Ouagadougou - At least 18 people including eight or more foreigners were gunned down in a Turkish restaurant in Burkina Faso, officials said on Monday, the latest west African attack to target a spot popular with expats.
There has been no claim of responsibility for Sunday night's attack at the Aziz Istanbul restaurant, which was often packed with foreign nationals who went there to watch football.
Foreign minister Alpha Barry told AFP that the "terrorist" attack in the capital Ouagadougou killed seven locals and at least eight foreigners including one Frenchman; one Canadian woman; male victims from Senegal, Niger, Lebanon and Turkey; and two Kuwaiti women.
Three victims remain unidentified, he said.
Separately, Canada's Foreign Minister Chrystia Freeland said two Canadians were among the victims.
Turkey confirmed that one of its citizens was among the dead, while Paris prosecutors said at least one French national died.
Earlier in Ougadougou, Communications Minister Remis Dandjinou said about ten people had been injured, while security forces had killed two assailants in a counter-assault that went on until morning.
It was not clear how many gunmen were involved in the attack.
The security operation "has ended" but searches are continuing in buildings in the surrounding neighbourhood, Dandjinou told reporters.
He had said earlier that "some people were held" by the assailants and that "some were released", but gave no further details.
"They started shooting on the terrace. We climbed up the stairs and lay on the ground. The attackers came and pointed their guns at us," said one survivor, interviewed in hospital on national television.
"I didn't understand their language, it might have been Arabic."
A surgeon said the local hospital was "overwhelmed".
The restaurant is just 200 metres from a hotel and cafe targeted in an assault in January 2016 that left 30 people dead and 71 wounded, many of them foreigners. That attack was claimed by Al-Qaeda in the Islamic Maghreb (AQIM).
A government statement described the latest deadly shooting as a "terrorist attack", while President Roch Marc Christian Kabore condemned it as "a despicable attack that has Ouagadougou in mourning".
"The fight against terrorism is a long-term struggle," he said on Twitter.
A police officer who spoke to AFP on condition of anonymity cited witnesses as saying at least two assailants arrived on a motorcycle around 9:00 pm (2100 GMT) armed with Kalashnikovs, and opened fire.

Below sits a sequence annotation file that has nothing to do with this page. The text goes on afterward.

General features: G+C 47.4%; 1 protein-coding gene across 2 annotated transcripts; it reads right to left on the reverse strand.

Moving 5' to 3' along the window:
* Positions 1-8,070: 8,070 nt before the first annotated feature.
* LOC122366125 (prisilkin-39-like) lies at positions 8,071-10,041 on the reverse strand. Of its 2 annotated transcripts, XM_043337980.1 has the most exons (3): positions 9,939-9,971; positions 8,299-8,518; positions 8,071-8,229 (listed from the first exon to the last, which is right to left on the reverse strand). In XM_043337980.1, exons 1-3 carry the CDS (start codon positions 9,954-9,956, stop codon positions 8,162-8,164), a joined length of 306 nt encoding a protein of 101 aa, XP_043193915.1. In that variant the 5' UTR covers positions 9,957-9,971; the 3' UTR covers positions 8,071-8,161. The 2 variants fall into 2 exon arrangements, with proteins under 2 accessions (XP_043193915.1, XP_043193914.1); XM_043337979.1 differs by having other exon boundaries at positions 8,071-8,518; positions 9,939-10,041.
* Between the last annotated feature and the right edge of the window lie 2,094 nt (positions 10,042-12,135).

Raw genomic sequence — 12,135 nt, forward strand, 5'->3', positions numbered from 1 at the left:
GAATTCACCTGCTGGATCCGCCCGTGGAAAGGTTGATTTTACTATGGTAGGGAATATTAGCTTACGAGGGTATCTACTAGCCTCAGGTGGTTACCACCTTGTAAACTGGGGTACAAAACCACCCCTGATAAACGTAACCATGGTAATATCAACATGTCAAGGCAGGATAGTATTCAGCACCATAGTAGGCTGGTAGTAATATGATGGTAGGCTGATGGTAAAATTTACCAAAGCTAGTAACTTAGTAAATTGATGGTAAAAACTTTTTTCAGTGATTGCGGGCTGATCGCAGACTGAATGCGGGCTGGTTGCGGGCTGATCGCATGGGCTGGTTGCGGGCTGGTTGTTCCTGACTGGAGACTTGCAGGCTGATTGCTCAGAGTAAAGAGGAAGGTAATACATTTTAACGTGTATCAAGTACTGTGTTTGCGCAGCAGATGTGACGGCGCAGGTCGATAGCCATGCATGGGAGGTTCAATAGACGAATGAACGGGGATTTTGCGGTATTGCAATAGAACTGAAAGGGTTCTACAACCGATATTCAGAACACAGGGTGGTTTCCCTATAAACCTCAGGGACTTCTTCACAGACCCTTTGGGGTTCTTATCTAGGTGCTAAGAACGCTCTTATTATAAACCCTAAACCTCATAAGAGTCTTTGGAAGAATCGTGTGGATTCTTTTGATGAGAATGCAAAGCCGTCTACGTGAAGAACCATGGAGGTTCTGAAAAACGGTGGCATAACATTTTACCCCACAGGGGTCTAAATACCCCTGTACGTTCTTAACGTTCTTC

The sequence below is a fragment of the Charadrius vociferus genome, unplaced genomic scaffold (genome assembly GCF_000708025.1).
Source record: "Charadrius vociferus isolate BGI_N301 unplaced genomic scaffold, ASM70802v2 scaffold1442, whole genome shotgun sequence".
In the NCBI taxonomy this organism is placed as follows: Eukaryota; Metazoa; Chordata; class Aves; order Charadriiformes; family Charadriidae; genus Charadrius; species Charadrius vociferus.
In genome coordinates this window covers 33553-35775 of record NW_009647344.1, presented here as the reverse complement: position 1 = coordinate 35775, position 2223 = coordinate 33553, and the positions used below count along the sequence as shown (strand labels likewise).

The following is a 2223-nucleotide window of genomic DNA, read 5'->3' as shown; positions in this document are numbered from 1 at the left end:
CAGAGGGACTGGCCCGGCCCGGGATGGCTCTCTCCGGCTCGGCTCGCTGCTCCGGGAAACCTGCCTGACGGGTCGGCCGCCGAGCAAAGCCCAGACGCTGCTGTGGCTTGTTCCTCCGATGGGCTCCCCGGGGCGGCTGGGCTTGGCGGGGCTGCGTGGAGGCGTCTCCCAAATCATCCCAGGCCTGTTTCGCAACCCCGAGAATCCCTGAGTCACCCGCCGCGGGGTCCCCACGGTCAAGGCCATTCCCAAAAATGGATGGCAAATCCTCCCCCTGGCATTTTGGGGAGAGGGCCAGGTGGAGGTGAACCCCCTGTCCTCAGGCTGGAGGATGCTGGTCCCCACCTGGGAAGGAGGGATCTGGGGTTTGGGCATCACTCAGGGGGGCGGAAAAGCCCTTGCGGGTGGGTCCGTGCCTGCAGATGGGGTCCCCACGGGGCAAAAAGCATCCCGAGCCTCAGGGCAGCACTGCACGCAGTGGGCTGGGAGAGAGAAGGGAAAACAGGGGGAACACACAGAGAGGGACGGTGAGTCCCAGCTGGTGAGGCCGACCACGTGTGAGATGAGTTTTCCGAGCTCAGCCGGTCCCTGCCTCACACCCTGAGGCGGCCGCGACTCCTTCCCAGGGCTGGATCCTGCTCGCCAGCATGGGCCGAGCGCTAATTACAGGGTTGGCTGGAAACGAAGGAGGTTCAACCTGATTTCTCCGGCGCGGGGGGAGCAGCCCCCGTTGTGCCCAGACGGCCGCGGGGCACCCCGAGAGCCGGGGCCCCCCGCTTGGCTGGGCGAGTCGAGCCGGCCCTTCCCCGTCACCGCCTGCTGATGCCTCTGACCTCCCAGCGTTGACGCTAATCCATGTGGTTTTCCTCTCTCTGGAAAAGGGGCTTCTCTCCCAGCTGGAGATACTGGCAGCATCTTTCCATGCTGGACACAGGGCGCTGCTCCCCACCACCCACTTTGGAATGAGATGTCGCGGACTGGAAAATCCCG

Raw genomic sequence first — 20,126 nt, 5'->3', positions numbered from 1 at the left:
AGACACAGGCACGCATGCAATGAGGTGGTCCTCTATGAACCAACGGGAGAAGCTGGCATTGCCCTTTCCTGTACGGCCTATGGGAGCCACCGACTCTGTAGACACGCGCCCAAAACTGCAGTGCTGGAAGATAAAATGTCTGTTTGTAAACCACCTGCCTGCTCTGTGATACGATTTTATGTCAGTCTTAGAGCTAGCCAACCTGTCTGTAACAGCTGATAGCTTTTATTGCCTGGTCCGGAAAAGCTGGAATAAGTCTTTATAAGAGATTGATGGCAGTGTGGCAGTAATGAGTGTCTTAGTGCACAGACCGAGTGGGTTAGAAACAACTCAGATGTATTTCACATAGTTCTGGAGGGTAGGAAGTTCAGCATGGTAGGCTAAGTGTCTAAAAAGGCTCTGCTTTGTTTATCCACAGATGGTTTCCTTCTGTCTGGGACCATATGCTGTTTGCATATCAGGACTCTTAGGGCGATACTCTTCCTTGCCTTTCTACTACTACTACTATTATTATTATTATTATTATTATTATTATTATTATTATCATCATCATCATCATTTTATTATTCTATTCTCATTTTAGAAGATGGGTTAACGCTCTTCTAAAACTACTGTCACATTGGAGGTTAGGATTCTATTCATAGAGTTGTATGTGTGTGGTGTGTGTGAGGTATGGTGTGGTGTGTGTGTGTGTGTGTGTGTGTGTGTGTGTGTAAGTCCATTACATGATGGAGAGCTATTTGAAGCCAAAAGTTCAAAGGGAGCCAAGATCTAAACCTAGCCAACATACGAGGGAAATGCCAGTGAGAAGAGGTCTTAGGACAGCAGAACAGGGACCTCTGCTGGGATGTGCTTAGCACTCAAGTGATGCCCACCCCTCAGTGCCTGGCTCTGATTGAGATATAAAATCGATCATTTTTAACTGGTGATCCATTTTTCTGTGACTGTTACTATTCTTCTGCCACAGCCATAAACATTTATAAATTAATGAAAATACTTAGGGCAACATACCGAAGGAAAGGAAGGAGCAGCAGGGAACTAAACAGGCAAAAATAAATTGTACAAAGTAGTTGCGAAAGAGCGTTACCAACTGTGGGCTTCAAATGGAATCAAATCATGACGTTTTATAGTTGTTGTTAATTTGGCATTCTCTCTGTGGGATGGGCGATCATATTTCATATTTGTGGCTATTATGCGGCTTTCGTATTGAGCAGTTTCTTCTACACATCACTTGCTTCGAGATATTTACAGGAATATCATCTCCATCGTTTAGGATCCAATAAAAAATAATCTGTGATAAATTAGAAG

A waiter also said he saw "three men arrive on a 4X4 vehicle around 21:30, get off the vehicle and open fire on customers seated on the terrace".
The shooting is the latest in the region targeting spots popular with foreigners and locals alike.
Last year's attack on the Splendid hotel and Cappuccino restaurant, down the road from the Aziz Istanbul, came weeks after jihadists claimed an assault on a hotel in the capital of neighbouring Mali that killed 20 people.
And in March last year 14 civilians and two special forces soldiers were killed when gunmen stormed the Ivory Coast beach resort of Grand-Bassam, an attack also claimed by AQIM.
In Burkina Faso, a dozen soldiers were killed in December in an assault on their northern base, and in October there was an attack that killed four troops and two civilians.
An Australian and a Romanian, abducted in Burkina Faso in 2015, are still being held hostage by Al-Qaeda-affiliated Islamists.
Sean Smith, senior Africa analyst at risk consultancy Verisk Maplecroft, said the restaurant attack "illustrates that the threat of terrorism now looms over most of the Sahel region".
"While most attacks in Burkina Faso remain confined to the remote northern regions that border Mali, this incident reiterates that Islamists also have the ability to strike at will in the capital."
French President Emmanuel Macron spoke with Kabore, his office said, condemning the "terrorist attack" in the former French colony and stressing the "urgent need" to speed up the launch of a five-country anti-jihadist force in the Sahel.
France has its own Barkhane anti-jihadist operation in the region and has been pushing efforts to set up the 5 000-member force, manned by Chad, Niger, Mali, Burkina Faso and Mauritania, by October.
African Union chief Alpha Conde said the attack "shows the importance of bringing the force into operation" and called on the European Union to find the estimated $471m of extra funding needed.
"We must accelerate the G5 launch so that Africans are on the frontline in defending the security of their citizens and that of expatriates," he told France 24 television.